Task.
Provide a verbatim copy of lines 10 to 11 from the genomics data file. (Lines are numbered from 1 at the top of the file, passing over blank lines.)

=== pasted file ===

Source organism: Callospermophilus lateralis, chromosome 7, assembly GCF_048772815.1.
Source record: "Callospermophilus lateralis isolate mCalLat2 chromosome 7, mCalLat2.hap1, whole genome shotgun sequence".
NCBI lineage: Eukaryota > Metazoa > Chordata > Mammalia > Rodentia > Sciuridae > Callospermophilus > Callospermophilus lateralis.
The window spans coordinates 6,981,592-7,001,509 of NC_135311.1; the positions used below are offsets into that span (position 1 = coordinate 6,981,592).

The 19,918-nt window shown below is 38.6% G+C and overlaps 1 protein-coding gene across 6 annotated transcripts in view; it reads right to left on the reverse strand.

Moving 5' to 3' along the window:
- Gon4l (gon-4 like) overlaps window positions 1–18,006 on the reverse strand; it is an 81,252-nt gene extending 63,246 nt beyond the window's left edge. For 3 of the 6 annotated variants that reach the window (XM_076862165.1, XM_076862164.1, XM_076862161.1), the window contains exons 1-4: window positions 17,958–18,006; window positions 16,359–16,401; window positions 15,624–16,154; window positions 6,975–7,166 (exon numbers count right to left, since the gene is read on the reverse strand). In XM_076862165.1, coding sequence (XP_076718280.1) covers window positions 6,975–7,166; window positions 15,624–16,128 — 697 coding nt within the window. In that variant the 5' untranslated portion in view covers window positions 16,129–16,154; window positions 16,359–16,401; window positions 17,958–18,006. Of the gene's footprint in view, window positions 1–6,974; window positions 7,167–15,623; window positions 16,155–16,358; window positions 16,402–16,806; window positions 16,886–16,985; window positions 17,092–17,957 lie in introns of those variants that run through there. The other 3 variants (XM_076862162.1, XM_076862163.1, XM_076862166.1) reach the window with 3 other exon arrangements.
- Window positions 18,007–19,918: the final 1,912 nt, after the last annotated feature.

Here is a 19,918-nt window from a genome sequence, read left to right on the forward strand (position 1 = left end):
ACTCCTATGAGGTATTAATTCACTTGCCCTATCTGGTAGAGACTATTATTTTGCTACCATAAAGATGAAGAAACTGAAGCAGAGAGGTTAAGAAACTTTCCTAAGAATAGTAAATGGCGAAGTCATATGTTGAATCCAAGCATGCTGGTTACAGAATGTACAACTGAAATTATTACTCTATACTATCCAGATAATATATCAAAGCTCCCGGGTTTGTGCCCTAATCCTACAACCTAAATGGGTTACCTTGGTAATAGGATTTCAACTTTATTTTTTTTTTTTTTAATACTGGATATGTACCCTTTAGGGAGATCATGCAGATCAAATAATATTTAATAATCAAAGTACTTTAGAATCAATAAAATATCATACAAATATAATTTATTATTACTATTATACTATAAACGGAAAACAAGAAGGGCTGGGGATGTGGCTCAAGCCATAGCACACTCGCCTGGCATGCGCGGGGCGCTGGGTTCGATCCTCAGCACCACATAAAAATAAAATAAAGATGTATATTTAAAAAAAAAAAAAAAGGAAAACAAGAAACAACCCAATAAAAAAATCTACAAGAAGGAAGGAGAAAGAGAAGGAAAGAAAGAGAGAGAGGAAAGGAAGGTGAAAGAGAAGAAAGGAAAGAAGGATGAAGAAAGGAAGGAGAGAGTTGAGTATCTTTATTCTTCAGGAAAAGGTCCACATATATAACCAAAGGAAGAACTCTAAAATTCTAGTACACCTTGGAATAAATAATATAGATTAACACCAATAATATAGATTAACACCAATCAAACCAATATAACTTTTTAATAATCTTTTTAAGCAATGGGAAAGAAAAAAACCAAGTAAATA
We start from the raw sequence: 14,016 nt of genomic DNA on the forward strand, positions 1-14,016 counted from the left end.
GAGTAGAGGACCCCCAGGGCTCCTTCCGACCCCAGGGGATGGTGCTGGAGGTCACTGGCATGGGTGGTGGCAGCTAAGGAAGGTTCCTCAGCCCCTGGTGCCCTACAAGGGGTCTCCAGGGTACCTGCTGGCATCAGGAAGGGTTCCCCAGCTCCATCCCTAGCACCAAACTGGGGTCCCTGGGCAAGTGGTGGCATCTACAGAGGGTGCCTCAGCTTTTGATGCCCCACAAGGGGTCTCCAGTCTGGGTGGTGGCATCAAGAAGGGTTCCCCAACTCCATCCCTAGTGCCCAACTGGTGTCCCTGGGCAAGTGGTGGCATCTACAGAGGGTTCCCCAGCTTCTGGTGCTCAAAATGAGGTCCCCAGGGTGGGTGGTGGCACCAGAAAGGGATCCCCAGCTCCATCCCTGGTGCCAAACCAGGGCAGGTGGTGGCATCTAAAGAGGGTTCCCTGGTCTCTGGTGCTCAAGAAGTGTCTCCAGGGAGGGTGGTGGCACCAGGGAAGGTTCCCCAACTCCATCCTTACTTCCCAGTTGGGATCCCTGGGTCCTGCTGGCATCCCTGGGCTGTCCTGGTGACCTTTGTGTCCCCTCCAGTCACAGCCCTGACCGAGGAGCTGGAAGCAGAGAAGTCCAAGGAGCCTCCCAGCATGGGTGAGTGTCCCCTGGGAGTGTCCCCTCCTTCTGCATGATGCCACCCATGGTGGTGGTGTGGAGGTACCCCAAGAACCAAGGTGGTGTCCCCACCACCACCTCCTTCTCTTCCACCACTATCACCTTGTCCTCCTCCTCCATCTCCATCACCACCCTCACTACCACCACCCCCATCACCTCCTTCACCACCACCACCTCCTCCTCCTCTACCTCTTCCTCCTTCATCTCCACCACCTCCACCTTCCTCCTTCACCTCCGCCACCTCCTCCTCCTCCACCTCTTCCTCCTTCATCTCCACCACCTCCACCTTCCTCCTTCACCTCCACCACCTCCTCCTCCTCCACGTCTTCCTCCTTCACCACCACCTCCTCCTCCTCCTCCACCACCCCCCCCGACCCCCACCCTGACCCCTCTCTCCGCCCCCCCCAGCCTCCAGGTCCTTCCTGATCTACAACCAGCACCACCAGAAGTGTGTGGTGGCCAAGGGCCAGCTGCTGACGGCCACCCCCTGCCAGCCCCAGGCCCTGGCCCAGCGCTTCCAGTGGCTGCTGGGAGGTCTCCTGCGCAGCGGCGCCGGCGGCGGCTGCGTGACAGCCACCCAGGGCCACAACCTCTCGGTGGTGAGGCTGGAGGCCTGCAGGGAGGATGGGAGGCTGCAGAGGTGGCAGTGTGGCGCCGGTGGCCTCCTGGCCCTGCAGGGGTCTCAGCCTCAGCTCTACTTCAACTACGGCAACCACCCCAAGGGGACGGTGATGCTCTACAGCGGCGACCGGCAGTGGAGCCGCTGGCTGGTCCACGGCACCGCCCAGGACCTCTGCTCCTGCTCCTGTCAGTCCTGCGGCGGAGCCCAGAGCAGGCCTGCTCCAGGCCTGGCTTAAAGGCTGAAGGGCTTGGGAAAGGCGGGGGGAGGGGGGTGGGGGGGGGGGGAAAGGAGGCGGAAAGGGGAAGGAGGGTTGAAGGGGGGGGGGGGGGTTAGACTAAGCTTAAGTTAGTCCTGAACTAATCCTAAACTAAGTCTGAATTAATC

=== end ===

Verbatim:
ACTCCTATGAGGTATTAATTCACTTGCCCTATCTGGTAGAGACTATTATTTTGCTACCATAAAGATGAAGAAACTGAAGCAGAGAGGTTAAGAAACTTTCCTAAGAATAGTAAATGGCGAAGTCATATGTTGAATCCAAGCATGCTGGTTACAGAATGTACAACTGAAATTATTACTCTATACTATCCAGATAATATATCAAAGCTCCCGGGTTTGTGCCCTAATCCTACAACCTAAATGGGTTACCTTGGTAATAGGATTTCAACTTTATTTTTTTTTTTTTTAATACTGGATATGTACCCTTTAGGGAGATCATGCAGATCAAATAATATTTAATAATCAAAGTACTTTAGAATCAATAAAATATCATACAAATATAATTTATTATTACTATTATACTATAAACGGAAAACAAGAAGGGCTGGGGATGTGGCTCAAGCCATAGCACACTCGCCTGGCATGCGCGGGGCGCTGGGTTCGATCCTCAGCACCACATAAAAATAAAATAAAGATGTATATTTAAAAAAAAAAAAAAAGGAAAACAAGAAACAACCCAATAAAAAAATCTACAAGAAGGAAGGAGAAAGAGAAGGAAAGAAAGAGAGAGAGGAAAGGAAGGTGAAAGAGAAGAAAGGAAAGAAGGATGAAGAAAGGAAGGAGAGAGTTGAGTATCTTTATTCTTCAGGAAAAGGTCCACATATATAACCAAAGGAAGAACTCTAAAATTCTAGTACACCTTGGAATAAATAATATAGATTAACACCAATAATATAGATTAACACCAATCAAACCAATATAACTTTTTAATAATCTTTTTAAGCAATGGGAAAGAAAAAAACCAAGTAAATA
We start from the raw sequence: 14,016 nt of genomic DNA on the forward strand, positions 1-14,016 counted from the left end.